• Offer On-Going Training: Training and education will ensure that employees can both do their jobs properly and improve your existing systems. Moreover, having employees who are cross-trained is a great competitive advantage if you are required to reduce your headcount during a downturn.
  • Provide Coaching: Working one-on-one with employees in a coaching relationship is also a great way to discover and tap their talents to benefit the whole organization.
  • Give Feedback: Providing feedback should be turned into a continual process rather than an annual or semi-annual performance measure.
  • Money and Decision-Making: Compensation is important but it’s usually not enough as employees also want to be involved in the decision making process. After all, achieving buy-in from employees will not only help you to retain top talent, it’s also a great way to generate ideas to improve the organization.

In other words, if you want to retain your best employees even during a tough economy, be sure to make an effort to develop their skills and to create a work environment they like.

Tags: Employees| hr| Staff
Labels: HR

10 simple rules for awesome PowerPoint presentations

411iA03AB80CAD5D1A02PowerPoint presentations are now a standard business and sales tool and hence, nearly everyone at least once in their career has had to sit through a really boring or poorly prepared slide show presentation. Therefore, a recent post on HubSpot is a must read for anyone who needs to prepare a PowerPoint presentation.


HubSpot noted that Duarte Design, a Silicon Valley design shop, recently put on a slide:smileysurprised:logy workshop which contained a wealth of useful information about putting together awesome PowerPoint presentations. From that workshop, HubSpot came up with these 10 key but simple rules for better presentations:


  1. No bullets
  2. Start on paper
  3. The 30pt rule
  4. No starbursts
  5. One thought per slide
  6. Time-limits, not slide-limits
  7. One thought per slide
  8. No logo on every slide
  9. No chart junk
  10. Tell a story

And as a great follow-up to this post that was written at the request of readers, HubSpot has a second post containing 17 examples of great presentations. These presentations will give you a fairly good idea as to what a great presentation design is and isn't. 

Labels: presentations

Ten Twitter tips to promote your business

410i585E7768D2CBD1B7Twitter is a popular online service that lets you share information and updates with other readers. Check out our Beginner’s guide to Twitter for more information. You can also follow our HP Business Answers Twitter feed: @HPBizAnswers. Here are some tips that will help you get started and get the most out of it to promote your business.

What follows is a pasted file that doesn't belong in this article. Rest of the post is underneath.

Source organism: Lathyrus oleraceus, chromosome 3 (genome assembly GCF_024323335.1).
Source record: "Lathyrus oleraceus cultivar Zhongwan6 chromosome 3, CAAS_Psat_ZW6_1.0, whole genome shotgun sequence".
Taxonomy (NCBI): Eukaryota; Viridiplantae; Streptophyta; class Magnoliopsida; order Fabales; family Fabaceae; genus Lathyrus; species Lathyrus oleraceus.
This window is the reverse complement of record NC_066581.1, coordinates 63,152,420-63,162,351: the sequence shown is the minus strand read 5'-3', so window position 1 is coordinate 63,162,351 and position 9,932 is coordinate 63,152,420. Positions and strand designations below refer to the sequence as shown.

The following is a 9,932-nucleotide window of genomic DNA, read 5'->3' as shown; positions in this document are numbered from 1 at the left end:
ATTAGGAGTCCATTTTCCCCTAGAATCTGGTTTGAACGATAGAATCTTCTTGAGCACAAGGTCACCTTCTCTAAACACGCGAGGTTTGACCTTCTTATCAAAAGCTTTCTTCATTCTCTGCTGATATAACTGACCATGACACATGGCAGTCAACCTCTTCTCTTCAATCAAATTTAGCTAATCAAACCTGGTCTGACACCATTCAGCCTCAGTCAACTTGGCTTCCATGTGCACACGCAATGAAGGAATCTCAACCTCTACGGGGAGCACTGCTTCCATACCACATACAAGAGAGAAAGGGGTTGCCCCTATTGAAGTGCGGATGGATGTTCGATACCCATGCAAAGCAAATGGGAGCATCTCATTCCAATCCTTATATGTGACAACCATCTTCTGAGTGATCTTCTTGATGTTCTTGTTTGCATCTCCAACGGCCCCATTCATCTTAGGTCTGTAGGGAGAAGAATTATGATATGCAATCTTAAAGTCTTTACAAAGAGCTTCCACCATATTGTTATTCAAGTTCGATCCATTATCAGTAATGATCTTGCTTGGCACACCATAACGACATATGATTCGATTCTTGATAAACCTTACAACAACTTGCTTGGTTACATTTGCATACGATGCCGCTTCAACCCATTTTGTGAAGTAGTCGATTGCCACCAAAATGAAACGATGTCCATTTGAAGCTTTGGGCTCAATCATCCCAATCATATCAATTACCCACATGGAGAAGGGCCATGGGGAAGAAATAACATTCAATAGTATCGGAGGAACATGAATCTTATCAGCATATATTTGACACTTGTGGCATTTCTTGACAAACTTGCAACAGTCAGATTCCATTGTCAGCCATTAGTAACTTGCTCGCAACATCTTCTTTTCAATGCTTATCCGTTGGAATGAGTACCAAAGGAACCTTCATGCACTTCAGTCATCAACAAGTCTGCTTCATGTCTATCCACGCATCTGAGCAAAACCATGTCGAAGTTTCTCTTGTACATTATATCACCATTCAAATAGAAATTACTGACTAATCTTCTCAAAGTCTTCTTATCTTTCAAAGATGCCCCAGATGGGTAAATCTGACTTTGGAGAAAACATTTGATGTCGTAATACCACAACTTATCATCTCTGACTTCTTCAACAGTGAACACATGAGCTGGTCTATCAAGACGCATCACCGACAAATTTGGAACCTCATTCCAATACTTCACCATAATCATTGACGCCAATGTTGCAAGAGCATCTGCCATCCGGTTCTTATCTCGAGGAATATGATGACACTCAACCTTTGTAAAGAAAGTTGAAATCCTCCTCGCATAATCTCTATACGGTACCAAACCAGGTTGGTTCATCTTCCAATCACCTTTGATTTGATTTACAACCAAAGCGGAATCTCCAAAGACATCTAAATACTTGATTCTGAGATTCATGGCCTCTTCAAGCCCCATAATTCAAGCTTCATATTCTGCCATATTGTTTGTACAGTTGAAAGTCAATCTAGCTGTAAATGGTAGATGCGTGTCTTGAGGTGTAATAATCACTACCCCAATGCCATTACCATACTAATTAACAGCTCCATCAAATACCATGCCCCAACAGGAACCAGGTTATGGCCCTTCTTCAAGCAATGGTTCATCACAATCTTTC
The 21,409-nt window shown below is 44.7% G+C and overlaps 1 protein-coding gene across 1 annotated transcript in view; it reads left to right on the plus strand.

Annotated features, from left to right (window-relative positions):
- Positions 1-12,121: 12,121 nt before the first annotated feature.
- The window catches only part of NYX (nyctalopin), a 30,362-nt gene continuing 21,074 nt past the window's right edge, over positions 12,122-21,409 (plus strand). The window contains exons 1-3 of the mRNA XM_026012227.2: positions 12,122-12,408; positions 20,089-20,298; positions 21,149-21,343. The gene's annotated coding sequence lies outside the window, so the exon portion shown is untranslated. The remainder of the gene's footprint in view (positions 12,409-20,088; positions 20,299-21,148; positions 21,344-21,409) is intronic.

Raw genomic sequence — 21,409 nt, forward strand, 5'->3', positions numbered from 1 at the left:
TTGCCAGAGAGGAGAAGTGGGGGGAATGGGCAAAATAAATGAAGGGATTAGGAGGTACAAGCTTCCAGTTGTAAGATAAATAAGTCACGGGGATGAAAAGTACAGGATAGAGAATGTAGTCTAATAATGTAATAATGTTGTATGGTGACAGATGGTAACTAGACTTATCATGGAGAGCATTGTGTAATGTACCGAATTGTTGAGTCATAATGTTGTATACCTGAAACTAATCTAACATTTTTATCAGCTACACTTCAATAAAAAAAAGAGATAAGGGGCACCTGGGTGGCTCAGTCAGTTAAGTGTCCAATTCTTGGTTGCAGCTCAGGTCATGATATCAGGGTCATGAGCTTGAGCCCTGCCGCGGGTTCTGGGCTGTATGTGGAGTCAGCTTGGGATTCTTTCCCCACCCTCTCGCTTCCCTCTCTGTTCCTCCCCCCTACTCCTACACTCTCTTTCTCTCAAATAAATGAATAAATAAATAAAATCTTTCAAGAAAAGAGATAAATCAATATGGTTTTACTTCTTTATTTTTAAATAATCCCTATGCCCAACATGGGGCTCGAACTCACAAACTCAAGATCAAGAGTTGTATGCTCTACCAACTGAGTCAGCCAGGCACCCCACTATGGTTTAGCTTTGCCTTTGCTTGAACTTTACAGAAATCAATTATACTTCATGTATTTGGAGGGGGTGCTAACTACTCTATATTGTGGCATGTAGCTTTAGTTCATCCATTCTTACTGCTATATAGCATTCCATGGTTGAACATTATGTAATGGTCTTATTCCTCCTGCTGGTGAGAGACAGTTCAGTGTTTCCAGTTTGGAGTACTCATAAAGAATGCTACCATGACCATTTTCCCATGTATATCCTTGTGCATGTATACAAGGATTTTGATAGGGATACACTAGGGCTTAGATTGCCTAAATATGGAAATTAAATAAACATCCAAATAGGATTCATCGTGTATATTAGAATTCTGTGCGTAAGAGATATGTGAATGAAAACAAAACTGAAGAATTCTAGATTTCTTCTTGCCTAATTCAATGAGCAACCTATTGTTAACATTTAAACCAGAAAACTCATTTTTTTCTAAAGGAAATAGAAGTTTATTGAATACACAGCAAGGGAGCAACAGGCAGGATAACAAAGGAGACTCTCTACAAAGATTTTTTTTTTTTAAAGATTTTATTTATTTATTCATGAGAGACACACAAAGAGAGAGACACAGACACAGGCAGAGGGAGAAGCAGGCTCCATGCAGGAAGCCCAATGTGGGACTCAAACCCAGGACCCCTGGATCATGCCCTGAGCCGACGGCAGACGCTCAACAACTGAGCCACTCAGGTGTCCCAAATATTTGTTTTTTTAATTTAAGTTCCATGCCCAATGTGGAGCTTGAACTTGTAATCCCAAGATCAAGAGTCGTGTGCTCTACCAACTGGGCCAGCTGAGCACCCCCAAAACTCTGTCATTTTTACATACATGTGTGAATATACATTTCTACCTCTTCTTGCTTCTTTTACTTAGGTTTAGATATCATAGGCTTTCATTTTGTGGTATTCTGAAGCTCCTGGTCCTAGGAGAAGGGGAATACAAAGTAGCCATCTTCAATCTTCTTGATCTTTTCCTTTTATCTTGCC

1. Create a user name that people will associate with your business. If your business name is unique and memorable then use it.
  2. Your page. You want your Twitter page to stand out, but you also need it to represent your business.
  3. Follow other users who share your interests. Replying to questions or comments and re-tweeting interesting posts will help you connect with people who could become prospects for your business.
  4. Research your competitors. Using a Twitter application that supports lists can help track down competitors and innovators in your field.
  5. Identify your audience. The beauty of Twitter is that you can potentially reach anyone in the world but business users often forget to narrow their scope. Targeting niche audiences with Promoted Tweets could be a powerful way to use Twitter for business.
  6. Make the most of your tweets. Each tweet is an opportunity to connect with your followers. Ask questions, provide answers, promote your blog and/or Web site and retweet interesting posts.
  7. Utilise Twitter tools and mobile applications. Mobile applications let you post and read tweets from your mobile phone and tools such as TweetLater schedules tweets in advance.
  8. Use Twitter to generate feedback. Even a small business can use Twitter to get immediate feedback and offer assistance. You just need to devote time to monitoring Twitter on a regular basis.
  9. Track your re-tweets. Another measure of Twitter's effectiveness is not the number of followers you have, but the degree to which your information is re-tweeted and shared across Twitter.
  10. Don’t make it all about business. Too much self-promotion can be off-putting and impersonal. Twitter is more than just a promotional tool; it is a fantastic way to connect and build relationships with people and businesses in your field.
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About the Author(s)
  • Matthew Stibbe is CEO at Articulate Marketing and TurbineHQ. He is an HP fanboy.
The opinions expressed above are the personal opinions of the authors, not of HP. By using this site, you accept the Terms of Use and Rules of Participation